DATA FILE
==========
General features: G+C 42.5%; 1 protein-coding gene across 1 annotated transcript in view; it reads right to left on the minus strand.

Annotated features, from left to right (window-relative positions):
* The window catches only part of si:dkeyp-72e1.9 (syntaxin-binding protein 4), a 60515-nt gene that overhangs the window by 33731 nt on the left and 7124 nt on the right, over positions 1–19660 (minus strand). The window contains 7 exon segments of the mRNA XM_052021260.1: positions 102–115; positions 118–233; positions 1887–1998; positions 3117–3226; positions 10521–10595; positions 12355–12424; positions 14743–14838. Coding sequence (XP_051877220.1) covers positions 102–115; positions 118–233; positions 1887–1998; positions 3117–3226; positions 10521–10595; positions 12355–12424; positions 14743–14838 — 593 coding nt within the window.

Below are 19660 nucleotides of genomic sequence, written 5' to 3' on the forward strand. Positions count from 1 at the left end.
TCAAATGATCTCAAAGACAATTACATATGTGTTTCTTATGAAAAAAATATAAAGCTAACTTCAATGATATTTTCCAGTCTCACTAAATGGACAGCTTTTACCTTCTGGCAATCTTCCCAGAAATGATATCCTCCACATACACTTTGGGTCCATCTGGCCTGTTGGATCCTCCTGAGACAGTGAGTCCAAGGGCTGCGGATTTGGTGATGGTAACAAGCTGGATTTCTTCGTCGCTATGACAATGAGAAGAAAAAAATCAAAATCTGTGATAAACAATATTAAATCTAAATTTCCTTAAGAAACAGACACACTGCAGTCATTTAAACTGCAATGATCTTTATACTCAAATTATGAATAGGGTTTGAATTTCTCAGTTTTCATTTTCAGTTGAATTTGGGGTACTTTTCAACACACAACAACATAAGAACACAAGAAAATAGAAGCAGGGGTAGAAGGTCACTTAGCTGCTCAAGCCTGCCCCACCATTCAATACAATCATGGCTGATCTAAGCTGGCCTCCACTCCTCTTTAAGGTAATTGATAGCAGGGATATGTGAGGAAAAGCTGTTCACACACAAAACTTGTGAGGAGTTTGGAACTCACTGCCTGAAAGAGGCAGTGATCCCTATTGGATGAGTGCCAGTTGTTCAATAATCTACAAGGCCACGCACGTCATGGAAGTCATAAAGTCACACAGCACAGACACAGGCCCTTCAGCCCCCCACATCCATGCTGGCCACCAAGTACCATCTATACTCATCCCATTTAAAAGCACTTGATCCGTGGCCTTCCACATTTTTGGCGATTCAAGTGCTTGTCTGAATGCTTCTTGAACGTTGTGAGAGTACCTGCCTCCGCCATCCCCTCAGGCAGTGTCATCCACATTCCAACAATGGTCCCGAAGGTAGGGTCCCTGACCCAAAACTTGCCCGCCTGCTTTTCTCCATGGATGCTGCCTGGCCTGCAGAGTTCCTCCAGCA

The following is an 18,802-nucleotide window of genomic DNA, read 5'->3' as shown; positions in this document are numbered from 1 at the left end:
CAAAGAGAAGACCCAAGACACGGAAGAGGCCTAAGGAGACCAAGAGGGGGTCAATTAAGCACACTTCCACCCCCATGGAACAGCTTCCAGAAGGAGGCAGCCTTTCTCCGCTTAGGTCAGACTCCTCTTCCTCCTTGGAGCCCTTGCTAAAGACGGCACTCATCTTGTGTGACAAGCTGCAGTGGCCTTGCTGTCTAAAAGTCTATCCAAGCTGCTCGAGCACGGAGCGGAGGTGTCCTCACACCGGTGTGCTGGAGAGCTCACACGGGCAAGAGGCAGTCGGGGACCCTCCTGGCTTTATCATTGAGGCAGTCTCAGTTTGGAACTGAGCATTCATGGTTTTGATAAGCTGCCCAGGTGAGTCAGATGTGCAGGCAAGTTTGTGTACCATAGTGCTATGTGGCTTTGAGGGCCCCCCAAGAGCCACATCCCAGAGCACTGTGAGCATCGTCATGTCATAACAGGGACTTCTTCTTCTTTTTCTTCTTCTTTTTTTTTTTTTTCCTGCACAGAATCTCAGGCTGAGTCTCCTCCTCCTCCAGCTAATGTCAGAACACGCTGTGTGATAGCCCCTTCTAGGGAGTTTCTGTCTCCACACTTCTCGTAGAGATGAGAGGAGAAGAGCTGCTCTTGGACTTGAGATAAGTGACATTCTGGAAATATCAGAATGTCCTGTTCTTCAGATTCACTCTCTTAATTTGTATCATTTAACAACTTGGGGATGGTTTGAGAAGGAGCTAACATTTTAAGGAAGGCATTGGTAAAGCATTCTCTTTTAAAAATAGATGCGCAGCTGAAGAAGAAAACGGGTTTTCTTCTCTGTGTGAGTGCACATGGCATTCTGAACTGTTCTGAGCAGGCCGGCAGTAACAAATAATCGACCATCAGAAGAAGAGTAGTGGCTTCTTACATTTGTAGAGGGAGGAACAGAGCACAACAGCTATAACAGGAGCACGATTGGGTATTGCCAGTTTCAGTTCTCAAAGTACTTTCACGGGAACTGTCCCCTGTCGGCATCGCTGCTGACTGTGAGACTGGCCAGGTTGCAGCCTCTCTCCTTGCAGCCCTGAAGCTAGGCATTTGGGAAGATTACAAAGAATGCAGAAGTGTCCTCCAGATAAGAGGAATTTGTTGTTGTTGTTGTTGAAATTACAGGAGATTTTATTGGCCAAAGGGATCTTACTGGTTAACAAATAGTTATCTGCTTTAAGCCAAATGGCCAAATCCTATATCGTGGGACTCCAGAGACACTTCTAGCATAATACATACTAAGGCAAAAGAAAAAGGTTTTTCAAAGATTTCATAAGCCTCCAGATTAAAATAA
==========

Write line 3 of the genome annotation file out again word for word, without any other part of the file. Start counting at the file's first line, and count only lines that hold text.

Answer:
* The window catches only part of si:dkeyp-72e1.9 (syntaxin-binding protein 4), a 60515-nt gene that overhangs the window by 33731 nt on the left and 7124 nt on the right, over positions 1–19660 (minus strand). The window contains 7 exon segments of the mRNA XM_052021260.1: positions 102–115; positions 118–233; positions 1887–1998; positions 3117–3226; positions 10521–10595; positions 12355–12424; positions 14743–14838. Coding sequence (XP_051877220.1) covers positions 102–115; positions 118–233; positions 1887–1998; positions 3117–3226; positions 10521–10595; positions 12355–12424; positions 14743–14838 — 593 coding nt within the window.